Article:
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From the Desk of Avigdor Kaplan

Dear Hadassah Family,

This year, the unique convergence of Hanukkah and Thanksgiving has special meaning for the three people who have made nearly miraculous recoveries following a devastating stroke, a heart attack and a hit-and-run accident. I say "nearly miraculous," because all of them really owe their lives to Hadassah’s superb medical teams.

Tonight, as we light the first Hanukkah candle, they will be rejoicing in the miracle of their recoveryand, whilethey may not actually be celebrating Thanksgiving, they will be filled with gratitude for the medical treatment they received from our skilled staff. Here are the stories of the miracles of our making:

A half hour after one of our professors arrived at work, he collapsed in his office in the department he had recently headed. A doctor passing by immediately called the resuscitation team, who literally brought him back from “that other world.” Half of his body was paralyzed and he couldn’t speak. In the Emergency Room, a CT scan of his head confirmed that he had suffered a stroke; catheterization revealed a blockage in one of the main arteries of his brain. In a four-hour procedure, Prof. Jose Cohen, Head of our Endovascular Neurosurgery Unit, and our talented neuro-radiology team, inserted several stents into this very narrow artery--one to clear the blockage and another to prevent further damage. I went to visit him soon after the operation only to discover he had already been released. Then I called him on his cell phone and learned he was already home --and that he had driven there himself.

Another professor, a former head of a unit, collapsed on the treadmill during his daily workout at the Hebrew University gym. Within five minutes, the Magen David Intensive Care ambulance arrived and the paramedics began treating him for cardiac arrest. In a procedure known as therapeutic hypothermia, Dr. Arthur Pollak, Director of our Intensive Cardiac Care Unit, and his colleagues immediately reduced the patient's body temperature significantly to help prevent further damage. Two days later, when his temperature was brought back to normal, he was clearly functioning well. He was released from Hadassah four weeks later after undergoing open heart surgery and has resumed his normal routine, including teaching in our Medical School.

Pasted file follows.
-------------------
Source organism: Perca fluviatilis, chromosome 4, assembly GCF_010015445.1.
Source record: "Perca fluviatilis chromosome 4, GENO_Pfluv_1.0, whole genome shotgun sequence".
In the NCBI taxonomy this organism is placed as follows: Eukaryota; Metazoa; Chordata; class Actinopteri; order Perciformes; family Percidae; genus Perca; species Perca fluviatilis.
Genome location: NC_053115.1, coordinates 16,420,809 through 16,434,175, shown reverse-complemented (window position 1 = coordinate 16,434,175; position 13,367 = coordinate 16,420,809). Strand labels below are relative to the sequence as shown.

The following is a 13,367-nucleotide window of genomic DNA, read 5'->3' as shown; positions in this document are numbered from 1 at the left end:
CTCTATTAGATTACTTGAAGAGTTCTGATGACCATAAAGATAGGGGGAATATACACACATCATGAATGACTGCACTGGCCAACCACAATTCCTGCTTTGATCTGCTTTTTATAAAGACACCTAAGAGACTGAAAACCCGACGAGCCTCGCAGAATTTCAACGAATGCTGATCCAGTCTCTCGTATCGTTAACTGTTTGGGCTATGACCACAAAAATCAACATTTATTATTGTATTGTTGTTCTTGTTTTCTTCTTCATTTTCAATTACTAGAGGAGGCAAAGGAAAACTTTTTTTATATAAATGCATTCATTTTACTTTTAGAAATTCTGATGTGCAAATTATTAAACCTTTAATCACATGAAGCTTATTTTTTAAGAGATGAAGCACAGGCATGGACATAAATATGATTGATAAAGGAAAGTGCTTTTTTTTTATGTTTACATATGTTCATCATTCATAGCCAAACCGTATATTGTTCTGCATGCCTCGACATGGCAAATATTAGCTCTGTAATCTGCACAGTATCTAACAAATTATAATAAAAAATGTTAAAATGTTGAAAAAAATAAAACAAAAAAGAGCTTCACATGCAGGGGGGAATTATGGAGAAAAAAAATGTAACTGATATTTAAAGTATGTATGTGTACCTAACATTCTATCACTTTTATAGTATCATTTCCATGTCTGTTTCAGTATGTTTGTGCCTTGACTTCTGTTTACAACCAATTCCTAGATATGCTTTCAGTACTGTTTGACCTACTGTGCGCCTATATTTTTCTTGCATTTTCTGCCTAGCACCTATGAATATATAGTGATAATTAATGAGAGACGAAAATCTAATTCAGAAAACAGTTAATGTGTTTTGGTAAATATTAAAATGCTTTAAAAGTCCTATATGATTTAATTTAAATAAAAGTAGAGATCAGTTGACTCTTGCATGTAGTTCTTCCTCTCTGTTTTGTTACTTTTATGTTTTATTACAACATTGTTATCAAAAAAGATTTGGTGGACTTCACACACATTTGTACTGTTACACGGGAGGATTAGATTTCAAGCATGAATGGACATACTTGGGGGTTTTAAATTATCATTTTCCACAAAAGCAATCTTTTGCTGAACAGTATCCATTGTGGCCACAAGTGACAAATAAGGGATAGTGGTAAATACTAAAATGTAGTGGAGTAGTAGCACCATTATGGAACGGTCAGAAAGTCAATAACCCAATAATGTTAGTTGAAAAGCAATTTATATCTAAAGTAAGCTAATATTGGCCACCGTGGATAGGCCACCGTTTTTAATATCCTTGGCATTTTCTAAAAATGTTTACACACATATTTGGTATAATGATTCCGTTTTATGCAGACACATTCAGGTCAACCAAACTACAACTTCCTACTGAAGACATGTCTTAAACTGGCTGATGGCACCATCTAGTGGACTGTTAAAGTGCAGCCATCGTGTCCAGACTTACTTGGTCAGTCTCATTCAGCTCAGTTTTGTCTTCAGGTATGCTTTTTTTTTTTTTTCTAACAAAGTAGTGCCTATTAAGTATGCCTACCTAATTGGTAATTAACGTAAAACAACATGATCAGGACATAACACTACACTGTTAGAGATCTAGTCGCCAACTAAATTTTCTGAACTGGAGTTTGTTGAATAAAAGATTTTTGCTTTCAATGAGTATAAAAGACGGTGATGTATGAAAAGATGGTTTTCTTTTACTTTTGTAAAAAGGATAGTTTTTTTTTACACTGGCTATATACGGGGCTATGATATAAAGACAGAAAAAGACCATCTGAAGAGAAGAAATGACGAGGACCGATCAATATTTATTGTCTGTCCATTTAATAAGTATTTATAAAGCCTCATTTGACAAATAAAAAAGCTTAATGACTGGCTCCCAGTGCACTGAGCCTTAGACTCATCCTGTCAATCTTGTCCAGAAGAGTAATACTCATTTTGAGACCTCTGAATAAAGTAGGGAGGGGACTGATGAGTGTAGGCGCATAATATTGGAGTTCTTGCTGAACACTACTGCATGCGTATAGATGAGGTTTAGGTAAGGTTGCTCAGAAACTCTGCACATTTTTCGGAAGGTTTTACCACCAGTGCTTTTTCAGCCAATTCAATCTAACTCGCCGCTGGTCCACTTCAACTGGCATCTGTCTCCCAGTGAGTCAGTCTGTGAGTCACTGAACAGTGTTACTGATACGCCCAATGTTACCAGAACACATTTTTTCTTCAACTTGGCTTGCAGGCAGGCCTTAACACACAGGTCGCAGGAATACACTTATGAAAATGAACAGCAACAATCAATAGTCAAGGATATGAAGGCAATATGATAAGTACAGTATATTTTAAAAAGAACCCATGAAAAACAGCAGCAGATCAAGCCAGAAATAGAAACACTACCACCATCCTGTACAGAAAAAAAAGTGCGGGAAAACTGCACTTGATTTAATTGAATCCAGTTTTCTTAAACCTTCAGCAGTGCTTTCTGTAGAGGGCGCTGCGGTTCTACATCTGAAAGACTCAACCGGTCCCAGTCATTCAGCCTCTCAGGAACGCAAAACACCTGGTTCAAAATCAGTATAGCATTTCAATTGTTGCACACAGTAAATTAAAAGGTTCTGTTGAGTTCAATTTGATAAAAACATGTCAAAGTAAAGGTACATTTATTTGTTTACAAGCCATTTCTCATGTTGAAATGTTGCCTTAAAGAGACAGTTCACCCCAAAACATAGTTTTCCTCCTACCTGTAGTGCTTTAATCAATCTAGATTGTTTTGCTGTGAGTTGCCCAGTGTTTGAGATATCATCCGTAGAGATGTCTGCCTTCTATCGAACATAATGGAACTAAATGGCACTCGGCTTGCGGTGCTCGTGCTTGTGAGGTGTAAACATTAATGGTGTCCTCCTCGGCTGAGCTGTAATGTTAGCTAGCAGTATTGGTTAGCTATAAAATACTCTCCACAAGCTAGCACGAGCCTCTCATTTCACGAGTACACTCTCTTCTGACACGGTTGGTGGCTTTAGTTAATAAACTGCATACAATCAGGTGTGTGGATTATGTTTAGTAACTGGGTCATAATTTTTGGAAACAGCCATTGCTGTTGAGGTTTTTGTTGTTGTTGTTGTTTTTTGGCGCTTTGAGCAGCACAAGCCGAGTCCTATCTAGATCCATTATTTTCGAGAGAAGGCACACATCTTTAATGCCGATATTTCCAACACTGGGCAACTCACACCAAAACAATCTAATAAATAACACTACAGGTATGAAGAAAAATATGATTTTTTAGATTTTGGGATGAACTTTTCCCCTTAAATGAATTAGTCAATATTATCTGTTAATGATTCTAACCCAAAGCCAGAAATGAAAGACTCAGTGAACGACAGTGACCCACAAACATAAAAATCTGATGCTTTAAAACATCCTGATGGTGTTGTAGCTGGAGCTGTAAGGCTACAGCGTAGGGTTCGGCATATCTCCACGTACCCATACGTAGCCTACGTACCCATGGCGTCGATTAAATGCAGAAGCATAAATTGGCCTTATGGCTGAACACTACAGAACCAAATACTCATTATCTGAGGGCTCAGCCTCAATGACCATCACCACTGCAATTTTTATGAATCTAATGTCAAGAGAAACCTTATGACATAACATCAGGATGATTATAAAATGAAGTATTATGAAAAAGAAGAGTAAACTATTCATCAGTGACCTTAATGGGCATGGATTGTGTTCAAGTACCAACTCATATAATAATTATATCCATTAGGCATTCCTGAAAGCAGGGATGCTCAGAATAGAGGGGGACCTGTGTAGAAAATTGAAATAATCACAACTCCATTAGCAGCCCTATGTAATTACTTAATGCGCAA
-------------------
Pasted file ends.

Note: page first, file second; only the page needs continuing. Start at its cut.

A third professor, an Israel Prize winner, is alive today because he had the “good fortune” to be brought to our Trauma Unit after being hit by a truck while riding his bicycle with his son. When he arrived, his condition was clearly very serious and he was rushed to the operating room where he underwent very complex surgery to repair the damage to his body. He was then transferred to our General Intensive Care Unit, where he recovered sufficiently to begin rehabilitation. I inquired about his condition and was told he is doing well. I am sure he is looking forward to returning to academic life and bicycling with his children once again.

I can state with reasonable certainty that these three men--and many others --would not have recovered without Hadassah. Hadassahmade those miracles possible.

We are currently engaged in another type of recovery equally challenging. We are negotiating an agreement with the government of Israel to ensure that our Medical Center will continue to function as a center of medical excellence. The framework is already in place and I am optimistic that the Recovery Plan will be finalized by the end of the year. This is a tripartite agreement between the Government, the Hadassah Medical Organization and, of course, our owners--Hadassah, the Women’s Zionist Organization of America.

As complex and as difficult as these discussions have been, I know for a fact that the implementation of the agreement and our Recovery Plan will be even more so. To be effective, we have to cut expenses, streamline our systems and increase our income. And all this cannot happen without the agreement of Hadassah's unions.

The road ahead will be long and demanding, filled with many potential obstacles and possibly even land mines. Yet, I believe our doctors, nurses and employees are ready to contribute to the recovery effort; that they are prepared to give up part of their salaries and lay off some of their staff to make this possible.

It may be Hanukkah, but we are not relying on miracles. Just as we have made Hadassah a world-class medical center, so we have to save our hospital by ourselves, investing all our energies to ensure it continues to provide outstanding medical care and to conduct superlative research.

I am proud of the miracles our staff perform every day on both our campuses, of the cutting-edge research that is being carried out throughout our Medical Center and of the outstanding education and guidance we are providing to the next generation of physicians. Most of all, I am determined that--together with you and all who hold Hadassah dear--we will assure that Hadassah continues to be the finest hospital in Israel for decades to come.

May you and your families have a joyous Hanukkah and a festive Thanksgiving, celebrating both the lives Hadassah has saved and the miracles that together we have made possible.

Avigdor Kaplan, PhD

Date: 11/27/2013
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